Because people pronounce things differently, there are no "official rules" for transliterating Hebrew letters and words into the English alphabet. Because there are various transliteration schemes, often you will find different transliterations (and hear different pronunciations) for the same Hebrew word!
For example, Ashkenazi (German and eastern European) pronunciations common in English-speaking countries often shift "a" sounds towards "o," turn some "t's" into "s's," and accent the next-to-last syllable whereas Israelis accent the last syllable. For example, Ashkenaz say "Shabâ€˘bos" instead of "Shabâ€˘bat"; "Moâ€˘shiâ€˘ach" instead of "Maâ€˘shiâ€˘ach"; and "Talâ€˘lis" instead of "Talâ€˘lit".
Of course, Hebrew vowels marks are also transliterated using English vowel letters
(A E I O and U). See Section 2.9 for more information.
On this web site, transliterations will use dots to separate syllables and the accented syllable will be shown in boldface. For example:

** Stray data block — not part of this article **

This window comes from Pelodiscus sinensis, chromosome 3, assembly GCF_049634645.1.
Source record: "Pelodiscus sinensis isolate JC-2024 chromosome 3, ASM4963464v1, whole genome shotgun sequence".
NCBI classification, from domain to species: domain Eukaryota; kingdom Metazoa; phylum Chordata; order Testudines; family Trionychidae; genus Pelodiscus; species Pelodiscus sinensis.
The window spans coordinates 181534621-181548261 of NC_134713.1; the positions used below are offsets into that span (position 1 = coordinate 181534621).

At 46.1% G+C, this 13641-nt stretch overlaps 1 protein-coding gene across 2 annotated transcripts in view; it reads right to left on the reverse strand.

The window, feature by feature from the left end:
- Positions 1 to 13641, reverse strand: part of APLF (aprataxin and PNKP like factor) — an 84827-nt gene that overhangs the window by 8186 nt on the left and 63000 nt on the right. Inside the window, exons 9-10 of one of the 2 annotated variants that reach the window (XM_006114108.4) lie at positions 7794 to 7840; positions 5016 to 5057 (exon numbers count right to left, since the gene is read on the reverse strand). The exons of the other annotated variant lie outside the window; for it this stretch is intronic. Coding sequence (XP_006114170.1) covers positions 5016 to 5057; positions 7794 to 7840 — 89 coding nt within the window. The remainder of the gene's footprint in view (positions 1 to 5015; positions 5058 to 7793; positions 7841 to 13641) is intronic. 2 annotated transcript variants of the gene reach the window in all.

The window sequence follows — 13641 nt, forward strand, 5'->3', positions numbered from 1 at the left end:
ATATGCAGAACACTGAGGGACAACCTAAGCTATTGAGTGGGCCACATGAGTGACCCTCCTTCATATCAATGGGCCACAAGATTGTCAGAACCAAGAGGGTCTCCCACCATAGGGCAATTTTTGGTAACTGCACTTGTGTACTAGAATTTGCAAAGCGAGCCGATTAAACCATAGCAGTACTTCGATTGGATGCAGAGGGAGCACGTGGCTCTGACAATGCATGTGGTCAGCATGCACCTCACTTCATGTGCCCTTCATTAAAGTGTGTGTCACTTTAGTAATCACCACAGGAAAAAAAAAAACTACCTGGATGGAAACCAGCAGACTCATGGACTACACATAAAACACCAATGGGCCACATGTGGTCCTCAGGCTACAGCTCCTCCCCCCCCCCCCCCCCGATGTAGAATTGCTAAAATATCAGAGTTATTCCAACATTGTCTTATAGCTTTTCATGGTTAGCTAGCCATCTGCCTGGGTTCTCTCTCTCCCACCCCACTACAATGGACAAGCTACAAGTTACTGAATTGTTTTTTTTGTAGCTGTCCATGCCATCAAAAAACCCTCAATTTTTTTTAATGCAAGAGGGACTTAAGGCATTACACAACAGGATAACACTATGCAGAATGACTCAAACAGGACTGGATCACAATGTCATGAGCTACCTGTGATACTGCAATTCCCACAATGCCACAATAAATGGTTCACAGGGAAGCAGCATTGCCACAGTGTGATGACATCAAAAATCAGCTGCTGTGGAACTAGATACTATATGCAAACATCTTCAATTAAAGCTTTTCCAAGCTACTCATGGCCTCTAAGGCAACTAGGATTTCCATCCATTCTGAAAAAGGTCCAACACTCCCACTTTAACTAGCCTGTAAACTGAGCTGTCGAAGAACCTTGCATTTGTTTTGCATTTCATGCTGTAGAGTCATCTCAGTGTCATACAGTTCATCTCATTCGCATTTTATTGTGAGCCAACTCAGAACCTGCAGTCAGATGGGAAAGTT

Advanced Grammatical Note
(You may ignore this information if you are just learning the Aleph-Bet)
The Begedkephat letters are transliterated as indicated in the table above, though you should be aware that the dagesh in any one of these letters may be Chazak (strong) rather than Kal (weak). If the dagesh is Chazak, the Begedkephat letter will be preceded by a vowel; in other words, if the dageshed letter opens a syllable (or word), then you can assume it is Kal, not Chazak. This will become more important in Unit Three when discussing how to divide Hebrew words into syllables. The Dagesh Chazak "doubles" the consonantal value whereas the Dagesh Kal does not.